We recently sat down with RouteOne to discuss our latest product the Ticketer Smart Gateway; the foundation of our ‘Connected Bus’ concept. You can read the full article as featured in their November magazine below.
Innovative functionality helps enhance the passenger experience, and better connectivity between hardware devices creates a more effective technology platform.
Ticketer’s latest initiative – its drive for the ‘Connected Bus’ – has these principles at its core, enabled through the Ticketer on-bus Smart Gateway, a platform for connecting systems from third-party suppliers together to create a cohesive and smarter ‘whole’.
Enabled by the ITxPT standard, well proven on mainland Europe, the concept enables Ticketer’s operator partners to reduce the amount of hardware needed on board, provides a single view to ensure said hardware is working correctly, and unlocks access to more third-party functionality through integrated data.
“We’ve already seen systems on the bus connected up to each other,” explains Director of Product Strategy and Customer Success, Bradley Todd. “But what we’re doing with the Connected Bus vision is taking that further, turning it into a much broader ecosystem of different expertise and specialised systems. We’re bringing them together to provide much more functionality for the operators and passengers, having different types of equipment and profiles connected together and sharing data with each other.”
“It is truly that the sum of the whole is greater than the individual parts.”
The integration of data is where UK Head of Product Jason Mann sees the most potential – with the ability to do such things as overlay ticket types onto CCTV footage, augment vehicle data with the walk-round driver check list, or combine telematics and occupancy data to see the effect of passenger numbers on vehicle efficiency, to name but a few. “Each of the functions and features of each piece of hardware can now be enhanced significantly because their access to more data that we wouldn’t normally see, or that would be visible only to another system,” he says. “It is truly that the sum of the whole is greater than the individual parts.”
The concept is a natural evolution from the development of Ticketer’s solutions in connecting ticket machines to various other systems on board – as well as building relationships with third party suppliers – recognising that when systems communicate, the platform becomes more effective. One example of that working well has been sharing of Passenger Occupancy data to the driver, who needed that data to ensure the safety of passengers during COVID, when passenger numbers were limited. This was a critical moment, as previously siloed Passenger Occupancy systems did not share that data with other onboard functions. In the future, this occupancy data could be used to discover over-riders, informing where ticket inspections need to take place and reducing fraud.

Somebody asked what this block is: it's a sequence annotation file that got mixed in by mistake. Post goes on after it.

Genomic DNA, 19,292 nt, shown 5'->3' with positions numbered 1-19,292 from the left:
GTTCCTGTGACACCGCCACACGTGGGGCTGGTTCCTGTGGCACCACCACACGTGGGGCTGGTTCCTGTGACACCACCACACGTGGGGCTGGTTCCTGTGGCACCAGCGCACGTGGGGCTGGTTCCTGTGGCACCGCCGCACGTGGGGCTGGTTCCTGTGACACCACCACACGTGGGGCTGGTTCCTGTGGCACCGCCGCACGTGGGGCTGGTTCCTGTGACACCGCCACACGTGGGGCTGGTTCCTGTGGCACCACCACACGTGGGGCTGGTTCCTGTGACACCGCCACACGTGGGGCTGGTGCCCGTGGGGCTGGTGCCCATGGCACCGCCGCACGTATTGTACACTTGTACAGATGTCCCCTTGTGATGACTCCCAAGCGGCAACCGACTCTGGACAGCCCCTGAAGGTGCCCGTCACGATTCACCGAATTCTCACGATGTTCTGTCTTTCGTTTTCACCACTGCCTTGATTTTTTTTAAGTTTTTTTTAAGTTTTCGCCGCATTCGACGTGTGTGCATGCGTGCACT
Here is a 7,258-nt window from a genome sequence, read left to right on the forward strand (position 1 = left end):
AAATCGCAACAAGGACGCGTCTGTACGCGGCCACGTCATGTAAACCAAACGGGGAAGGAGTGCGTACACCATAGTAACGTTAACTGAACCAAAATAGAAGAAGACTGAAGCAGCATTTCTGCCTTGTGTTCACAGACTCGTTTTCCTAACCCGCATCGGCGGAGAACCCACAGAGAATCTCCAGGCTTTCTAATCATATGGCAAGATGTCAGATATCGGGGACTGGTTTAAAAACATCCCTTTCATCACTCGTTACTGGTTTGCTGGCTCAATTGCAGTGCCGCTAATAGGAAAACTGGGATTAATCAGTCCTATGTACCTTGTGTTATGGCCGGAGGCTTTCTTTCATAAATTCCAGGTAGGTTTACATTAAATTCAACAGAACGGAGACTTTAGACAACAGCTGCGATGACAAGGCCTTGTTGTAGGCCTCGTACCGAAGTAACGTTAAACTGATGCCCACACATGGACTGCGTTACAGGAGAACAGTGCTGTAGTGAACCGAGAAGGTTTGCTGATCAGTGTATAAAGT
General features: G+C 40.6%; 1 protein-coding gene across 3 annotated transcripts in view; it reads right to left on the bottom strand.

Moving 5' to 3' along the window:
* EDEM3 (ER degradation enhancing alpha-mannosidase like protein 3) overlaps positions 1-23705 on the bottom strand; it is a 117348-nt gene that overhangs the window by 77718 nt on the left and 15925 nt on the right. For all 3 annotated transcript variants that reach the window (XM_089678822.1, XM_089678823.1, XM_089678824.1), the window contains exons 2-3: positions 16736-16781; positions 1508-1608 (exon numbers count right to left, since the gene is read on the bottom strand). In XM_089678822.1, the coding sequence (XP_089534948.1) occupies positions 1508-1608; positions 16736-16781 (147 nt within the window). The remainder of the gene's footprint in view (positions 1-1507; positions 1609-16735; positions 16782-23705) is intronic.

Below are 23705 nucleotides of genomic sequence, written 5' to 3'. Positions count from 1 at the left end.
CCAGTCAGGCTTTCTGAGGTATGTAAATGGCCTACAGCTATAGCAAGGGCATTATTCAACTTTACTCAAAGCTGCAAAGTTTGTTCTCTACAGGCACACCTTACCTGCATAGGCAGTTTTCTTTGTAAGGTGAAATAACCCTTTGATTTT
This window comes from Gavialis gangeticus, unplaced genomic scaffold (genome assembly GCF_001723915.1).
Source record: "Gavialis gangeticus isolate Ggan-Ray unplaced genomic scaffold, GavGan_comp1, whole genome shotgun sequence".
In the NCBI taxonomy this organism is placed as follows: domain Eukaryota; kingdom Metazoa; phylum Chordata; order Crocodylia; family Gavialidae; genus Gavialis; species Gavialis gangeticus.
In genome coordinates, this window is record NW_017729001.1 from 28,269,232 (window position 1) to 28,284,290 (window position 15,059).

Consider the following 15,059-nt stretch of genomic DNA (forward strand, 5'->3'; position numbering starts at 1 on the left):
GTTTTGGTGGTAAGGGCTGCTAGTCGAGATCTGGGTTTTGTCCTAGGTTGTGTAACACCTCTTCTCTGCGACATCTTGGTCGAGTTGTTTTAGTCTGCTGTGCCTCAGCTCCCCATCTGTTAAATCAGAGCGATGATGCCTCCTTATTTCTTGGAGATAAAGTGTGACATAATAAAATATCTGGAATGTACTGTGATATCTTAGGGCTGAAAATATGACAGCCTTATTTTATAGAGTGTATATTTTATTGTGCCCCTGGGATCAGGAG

Jason argues that augmentation of data is only set to become more useful as electric vehicles grow in prevalence, and operators need to factor more data into charging and planning schedules and duties.
“This for me all makes enormous sense – better functionality, better data, and it’s easier to deploy for all our customers and supplier partners. It is future-proofing the bus.”
In one example, he points to how occupancy will have a bearing on battery drain. “Knowing that additional data point will give a feel for what is causing it,” he says. “Weather, heating – all these will factor into operators’ plans, and having that wider dataset will become more relevant and useful.”
Critically, the Smart Gateway and Connected Bus concept is an enabler for Ticketer and its customers, with any number of possibilities as more data sets become available – and, through its subscription model, Ticketer opens the opportunity for the smaller operator to get that value too. The system requires no back-office infrastructure, and is hosted centrally by Ticketer as an extension of what operators already use.
“For me, this is an enabler that gives phenomenal functionality on bus,” says Ticketer’s Founder John Clarfelt, who argues this is the natural second generation of the business. “This for me all makes enormous sense – better functionality, better data, and it’s easier to deploy for all our customers and supplier partners. It is future-proofing the bus.”